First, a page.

Unwelcome surprise for Vertex as FDA slaps hold on phase 1/2 diabetes cell therapy study was reported by Annalee Armstrong for FierceBiotech.com, 2 May 2022.
Vertex’s new diabetes cell therapy early study of VX-880 was placed on clinical hold after the FDA determined that there wasn’t enough evidence to support increasing the treatment dose as planned.
Vertex reported data on the cell therapy from a single patient in October, which revealed that the patient achieved a “robust” restoration of islet cell function after receiving VX-880. Restoration of these cells could allow patients to regulate insulin or even produce it on their own, rather than use daily insulin treatment or seek an islet cell transplant.
On Monday, Vertex showcased results from one more patient, saying the data continued to add to the proof-of-concept for VX-880. Both of these initial patients received half of the target dose for the study. The company also said that the first patient’s response has proven durable at day 270.
Carmen Bozic, M.D., Vertex’s executive vice president for global medicines development and medical affairs and chief medical officer, said the company was surprised by the clinical hold given the evidence so far supported that VX-880 spurred restoration of glucose-regulated insulin production and improved glycemic control. So far, there have been no serious adverse events deemed related to VX-880, and the majority of reported adverse events were mild or moderate. “The totality of the safety and efficacy data for all three patients dosed to date gives us high confidence in our benefit-risk assessment of VX-880 and its potentially transformative profile,” Bozic said in a statement.
Read more: FDA slaps hold on phase 1/2 diabetes cell therapy study
Extended-wear insulin infusion set lasts 7 days for most wearers was written by Michael Monostra for Healio.com/endocrinology, 5 May 2022.
A novel extended-wear insulin infusion set was usable for up to 7 days for most adults with type 1 diabetes, with no change in glycemic control and few adverse events, according to findings published in Diabetes Technology & Therapeutics.
In findings from a single-arm nonrandomized trial, adults with type 1 diabetes used an extended-wear insulin infusion set from Medtronic along with their own MiniMed 670G system and insulin lispro or insulin aspart for up to 7 days. The overall survival rate at 7 days was 77.8%, with most participants preferring the extended-wear set to standard insulin infusion sets worn before the trial.
“Since 2017, Medtronic began designing a new insulin infusion set with a longer-wear duration and improved performance based on observations that insulin degradation and preservative loss increased the inflammatory response and insulin-associated inflammation contributed to standard insulin infusion set failure,” Bruce A. Buckingham, MD, active professor emeritus at the Stanford University School of Medicine Center for Academic Medicine, and colleagues wrote. “Iterative advancements relative to earlier insulin infusion set devices designed for 2 to 3 days of wear included a new H-cap connector and tubing with new fluid path design that improve insulin preservative retention and stability, in addition to a new extended-wear adhesive patch that improves skin adherence.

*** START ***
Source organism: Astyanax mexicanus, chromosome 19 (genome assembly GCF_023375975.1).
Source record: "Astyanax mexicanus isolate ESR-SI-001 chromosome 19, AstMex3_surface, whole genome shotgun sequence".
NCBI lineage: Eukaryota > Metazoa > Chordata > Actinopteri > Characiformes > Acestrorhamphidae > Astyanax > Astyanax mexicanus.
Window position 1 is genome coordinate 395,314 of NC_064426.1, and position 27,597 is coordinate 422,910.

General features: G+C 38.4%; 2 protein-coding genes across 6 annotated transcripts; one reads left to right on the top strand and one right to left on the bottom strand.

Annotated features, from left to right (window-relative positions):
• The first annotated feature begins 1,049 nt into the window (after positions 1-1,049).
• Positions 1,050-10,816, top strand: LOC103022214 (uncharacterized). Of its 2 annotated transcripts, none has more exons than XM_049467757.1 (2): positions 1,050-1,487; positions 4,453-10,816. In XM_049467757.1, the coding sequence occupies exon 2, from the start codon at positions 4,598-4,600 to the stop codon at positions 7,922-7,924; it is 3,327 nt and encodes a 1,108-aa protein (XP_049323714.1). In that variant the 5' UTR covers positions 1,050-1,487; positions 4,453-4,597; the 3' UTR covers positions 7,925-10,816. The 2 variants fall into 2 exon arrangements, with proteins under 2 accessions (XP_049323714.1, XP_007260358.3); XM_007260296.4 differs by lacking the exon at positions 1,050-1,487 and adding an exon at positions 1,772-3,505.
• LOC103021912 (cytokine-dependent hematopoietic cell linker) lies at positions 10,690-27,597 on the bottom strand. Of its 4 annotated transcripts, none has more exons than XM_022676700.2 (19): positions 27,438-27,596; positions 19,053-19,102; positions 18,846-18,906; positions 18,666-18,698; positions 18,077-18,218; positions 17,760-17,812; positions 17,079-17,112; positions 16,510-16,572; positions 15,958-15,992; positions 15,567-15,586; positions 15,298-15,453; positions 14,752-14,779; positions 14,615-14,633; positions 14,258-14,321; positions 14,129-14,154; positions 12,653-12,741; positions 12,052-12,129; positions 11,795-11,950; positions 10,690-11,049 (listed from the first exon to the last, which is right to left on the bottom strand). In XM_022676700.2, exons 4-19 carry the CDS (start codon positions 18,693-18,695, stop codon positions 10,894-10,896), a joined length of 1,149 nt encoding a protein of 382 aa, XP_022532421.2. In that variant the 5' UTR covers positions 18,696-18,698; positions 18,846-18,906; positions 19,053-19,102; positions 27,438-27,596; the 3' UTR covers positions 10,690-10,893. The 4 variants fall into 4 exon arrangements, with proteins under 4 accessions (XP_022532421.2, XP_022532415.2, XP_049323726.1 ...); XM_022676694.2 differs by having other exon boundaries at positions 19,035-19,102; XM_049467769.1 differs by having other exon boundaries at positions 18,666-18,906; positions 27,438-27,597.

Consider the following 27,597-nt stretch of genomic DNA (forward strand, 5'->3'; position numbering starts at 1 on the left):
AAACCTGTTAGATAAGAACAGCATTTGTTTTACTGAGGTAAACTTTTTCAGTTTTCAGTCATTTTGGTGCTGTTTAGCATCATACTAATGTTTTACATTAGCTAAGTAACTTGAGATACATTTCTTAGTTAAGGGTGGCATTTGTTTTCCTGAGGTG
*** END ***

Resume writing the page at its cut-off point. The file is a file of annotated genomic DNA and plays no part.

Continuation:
Read more: Extended-wear insulin infusion set lasts 7 days for most wearers
Is there money in being an executive at Dexcom? This might take your breath away!
The estimated Net Worth of Steven Robert Pacelli is at least $61.8 Million dollars as of 25 April 2022. Mr. Pacelli owns over 250 units of Dexcom stock worth over $14,383,613 and over the last 16 years, he sold DXCM stock worth over $44,430,596. In addition, he makes $3,020,340 as Executive Vice President – Strategy and Corporate Development at Dexcom Inc.
But wait, there’s more!
Go to the link below for interactive charts! Maybe that’s why Dexcom’s brand color is GREEN!?!?!?
Read more: Steven Pacelli Net Worth
Holy Hell on Dexcom !! WOW. My 10 shares of Dexcom seem pitiful. LOL
So on vertex, I had a telephone appointment today to discuss if I might be a candidate for their phase 2 study. I realized I would not qualify but I was happy to be signed up for the pre-enrollment interview.
I sent all my items, I received a note telling me what to send, etc., and then nothing. I was ready and at 2 PM edt. I held my telephone in my hand ready to answer. Heck, no call. No cancel, no nadda.
Now I read about the ruling last week and so I was not surprised. But heck a listen we won’t call note might have been appreciated? Just saying.
Railroads are often not run out of business as much by competition as by neglect. JUst saying.